The Rocket Flame

A Winter Wonderland


On Saturday, Feb. 9 James Buchanan hosted their annual Winter Dance from 7 to 10 p.m. Student Council is the organization responsible for the event, they also organize and plan all the other dances throughout the year. This year, they combined the Winter Dance and the Valentine’s Day Dance with a theme of Winter Wonderland.

“My favorite part about the dance is the theme,” said Taylor Piper (10).

With the theme being Winter Wonderland, Student Council hung light decorations and backdrops with a Winter theme, They also incorporated Valentine’s Day into it as well, using roses and hearts decorations.

“I think Student Council enjoys having fun and being together while they’re working together,” said Mrs. Ann Fitz (Faculty).

Student Council starts preparing for the dance early that morning at 9 a.m. until the students start crowding in that night.

With Student Council being responsible for the dance, it makes them accountable for things like the decorations, selling tickets, the DJ, and making sure there is student participation

“It gives the student body a wholesome opportunity to be together and have fun outside of school hours,” says Fitz.

SInging, Taylor Piper (10), Brianna Cole (10), and Breanna Dukehart (11) lead the crowd

While the participation isn’t as teeming with students like Homecoming or Prom, it is a dance for students to come and enjoy the night together.

The dance started at 7 p.m. and as the doors opened, students created a very prolonged line to enter the cafeteria, where the dance occurred. After a little while, all of the students in various grades were found dancing together in the middle of the floor.

The DJ also included himself in the night with interacting with the students. He picked out a handful of kids and gave them props to play a little game while dancing with everyone. Continuously talking to the student body trying to get them more rowdied up.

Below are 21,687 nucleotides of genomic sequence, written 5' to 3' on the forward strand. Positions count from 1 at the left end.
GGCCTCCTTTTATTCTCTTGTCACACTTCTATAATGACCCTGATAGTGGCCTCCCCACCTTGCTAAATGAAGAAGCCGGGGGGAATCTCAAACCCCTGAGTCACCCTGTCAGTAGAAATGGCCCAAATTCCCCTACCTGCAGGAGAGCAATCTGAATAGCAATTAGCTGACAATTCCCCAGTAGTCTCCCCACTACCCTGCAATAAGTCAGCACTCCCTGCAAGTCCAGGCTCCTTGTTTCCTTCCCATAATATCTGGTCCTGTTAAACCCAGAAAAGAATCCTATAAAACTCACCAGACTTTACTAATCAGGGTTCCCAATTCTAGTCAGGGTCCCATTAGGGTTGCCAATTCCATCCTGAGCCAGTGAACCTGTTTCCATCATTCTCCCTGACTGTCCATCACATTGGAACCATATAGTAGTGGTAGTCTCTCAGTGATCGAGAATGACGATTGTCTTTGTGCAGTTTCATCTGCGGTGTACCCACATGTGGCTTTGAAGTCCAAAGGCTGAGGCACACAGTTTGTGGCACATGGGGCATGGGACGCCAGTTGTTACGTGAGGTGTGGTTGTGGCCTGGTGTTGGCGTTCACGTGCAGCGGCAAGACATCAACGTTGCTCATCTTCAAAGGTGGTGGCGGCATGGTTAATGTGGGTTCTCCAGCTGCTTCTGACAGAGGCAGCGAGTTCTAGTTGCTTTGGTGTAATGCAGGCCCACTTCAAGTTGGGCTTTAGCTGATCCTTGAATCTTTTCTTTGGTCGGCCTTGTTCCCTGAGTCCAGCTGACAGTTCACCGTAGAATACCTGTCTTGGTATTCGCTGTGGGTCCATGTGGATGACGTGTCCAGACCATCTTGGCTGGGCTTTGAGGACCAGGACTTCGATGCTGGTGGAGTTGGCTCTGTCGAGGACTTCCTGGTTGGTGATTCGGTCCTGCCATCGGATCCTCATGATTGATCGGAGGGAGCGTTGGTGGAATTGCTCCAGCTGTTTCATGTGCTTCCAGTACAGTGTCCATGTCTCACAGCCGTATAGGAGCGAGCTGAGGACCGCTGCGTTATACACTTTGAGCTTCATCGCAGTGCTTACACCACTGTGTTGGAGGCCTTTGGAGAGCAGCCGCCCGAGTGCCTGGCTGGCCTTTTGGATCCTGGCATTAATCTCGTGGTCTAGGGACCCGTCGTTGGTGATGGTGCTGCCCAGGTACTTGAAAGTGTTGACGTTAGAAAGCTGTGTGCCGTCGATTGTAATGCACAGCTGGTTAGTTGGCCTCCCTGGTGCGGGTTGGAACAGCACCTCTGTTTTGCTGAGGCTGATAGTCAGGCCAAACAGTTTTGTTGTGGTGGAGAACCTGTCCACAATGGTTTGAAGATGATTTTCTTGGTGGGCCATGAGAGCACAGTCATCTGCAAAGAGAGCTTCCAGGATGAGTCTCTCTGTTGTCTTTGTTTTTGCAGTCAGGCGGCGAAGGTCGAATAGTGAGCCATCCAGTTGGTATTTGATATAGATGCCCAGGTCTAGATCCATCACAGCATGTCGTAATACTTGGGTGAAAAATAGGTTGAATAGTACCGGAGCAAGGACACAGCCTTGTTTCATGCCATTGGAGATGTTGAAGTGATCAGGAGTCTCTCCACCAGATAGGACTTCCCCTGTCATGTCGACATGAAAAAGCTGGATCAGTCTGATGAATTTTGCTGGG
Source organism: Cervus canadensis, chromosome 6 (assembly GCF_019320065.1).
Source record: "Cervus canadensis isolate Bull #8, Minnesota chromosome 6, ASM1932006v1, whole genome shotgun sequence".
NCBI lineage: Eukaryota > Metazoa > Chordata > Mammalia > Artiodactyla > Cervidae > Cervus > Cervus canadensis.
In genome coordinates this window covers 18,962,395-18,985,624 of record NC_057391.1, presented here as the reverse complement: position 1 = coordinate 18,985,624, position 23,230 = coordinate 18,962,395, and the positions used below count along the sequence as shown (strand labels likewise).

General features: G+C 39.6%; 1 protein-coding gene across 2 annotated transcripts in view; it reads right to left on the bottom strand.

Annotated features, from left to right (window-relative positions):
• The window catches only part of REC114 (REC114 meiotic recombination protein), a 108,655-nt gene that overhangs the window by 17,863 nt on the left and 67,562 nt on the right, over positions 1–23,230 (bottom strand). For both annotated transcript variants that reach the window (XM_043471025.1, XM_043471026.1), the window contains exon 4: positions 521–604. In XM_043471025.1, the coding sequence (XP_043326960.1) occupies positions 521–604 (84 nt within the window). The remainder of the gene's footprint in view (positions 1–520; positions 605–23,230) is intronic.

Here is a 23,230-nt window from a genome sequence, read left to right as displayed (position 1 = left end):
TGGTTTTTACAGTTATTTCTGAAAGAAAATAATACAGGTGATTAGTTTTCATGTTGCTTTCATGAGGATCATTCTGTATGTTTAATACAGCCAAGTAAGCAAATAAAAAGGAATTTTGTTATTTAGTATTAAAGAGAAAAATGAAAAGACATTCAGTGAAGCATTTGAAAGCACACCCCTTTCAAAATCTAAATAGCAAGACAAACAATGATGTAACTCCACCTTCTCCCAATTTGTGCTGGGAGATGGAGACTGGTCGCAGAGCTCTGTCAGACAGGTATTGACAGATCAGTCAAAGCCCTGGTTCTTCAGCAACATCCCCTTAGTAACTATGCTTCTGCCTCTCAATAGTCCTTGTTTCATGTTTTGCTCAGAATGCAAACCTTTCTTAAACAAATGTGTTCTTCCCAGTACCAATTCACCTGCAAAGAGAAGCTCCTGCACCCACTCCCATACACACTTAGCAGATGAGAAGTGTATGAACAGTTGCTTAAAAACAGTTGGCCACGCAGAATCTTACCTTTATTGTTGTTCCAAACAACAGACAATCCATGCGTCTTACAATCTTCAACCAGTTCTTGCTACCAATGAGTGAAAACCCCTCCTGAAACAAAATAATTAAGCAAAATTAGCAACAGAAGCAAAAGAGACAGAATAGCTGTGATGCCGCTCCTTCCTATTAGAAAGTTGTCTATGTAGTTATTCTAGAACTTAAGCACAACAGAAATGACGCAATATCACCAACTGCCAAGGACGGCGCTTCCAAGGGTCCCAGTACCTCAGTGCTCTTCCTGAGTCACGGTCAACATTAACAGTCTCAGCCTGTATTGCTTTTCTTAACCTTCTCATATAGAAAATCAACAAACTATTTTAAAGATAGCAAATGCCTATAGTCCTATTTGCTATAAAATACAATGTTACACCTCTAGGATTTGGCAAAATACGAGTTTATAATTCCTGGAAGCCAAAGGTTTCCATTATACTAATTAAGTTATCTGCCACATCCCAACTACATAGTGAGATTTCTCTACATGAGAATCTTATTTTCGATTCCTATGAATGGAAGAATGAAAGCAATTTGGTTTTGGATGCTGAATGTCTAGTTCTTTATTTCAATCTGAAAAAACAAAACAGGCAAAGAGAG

While dancing, students gather for a quick picture.

Many students seemed to enjoy the dance and all the people in it. It was a night for everyone to get dressed up and come together for an event.

A Royal Night


200 little princesses from four kingdoms—St. Thomas, Montgomery, Mountain View, and Mercersburg—arrived with their royal escorts to a ball held at James Buchanan High School. Little girls from the four elementary schools were accompanied by their fathers at the first daddy-daughter dance hosted by the Rocket Band.

On December 14, the James Buchanan High School band hosted a fundraising event in the form of a dance for girls in elementary school. The mastermind behind the night, band director Mrs. Sheryl Deike (Faculty) said she got the idea for a daddy-daughter dance from her daughter.

“My oldest daughter did it down in Appomattox, Virginia,” said Deike. “They didn’t do any pre-sales, they just advertised it, thinking maybe, you know, twenty or thirty [fathers and daughters would come]. They said the gym was filled.”

Deike did not expect to have the same large turnout as her daughter. By selling tickets ahead of time, Deike expected to have a few more fathers and daughters, but not enough to fill the cafeteria, where the dance was held.

“50, maybe 75 tops,” Deike said. “It came out to 200 hundred kids.”

Using the people at her disposal, Deike enlisted percussion instructor Michael Seville to D.J.

200 daughters meant 200 fathers, the only ones that had to pay for a ticket. The daughters got in free, and dads paid five dollars. In ticket sales alone, the band brought in $1,000, plus what they made from dads buying the snacks and carnations that were for sale. Aside from earning money for music programs, Deike wanted to bring the community together.

“I just wanted to do something sweet for the community,” said Deike. “I thought it was a nice idea.”

Along with having the dance for the community, Deike wanted everyone to see the Band.

“I guess it was a selfish thing, trying to get kids or people coming up to the high school to see us,” said Deike. “We’re not just about making music.”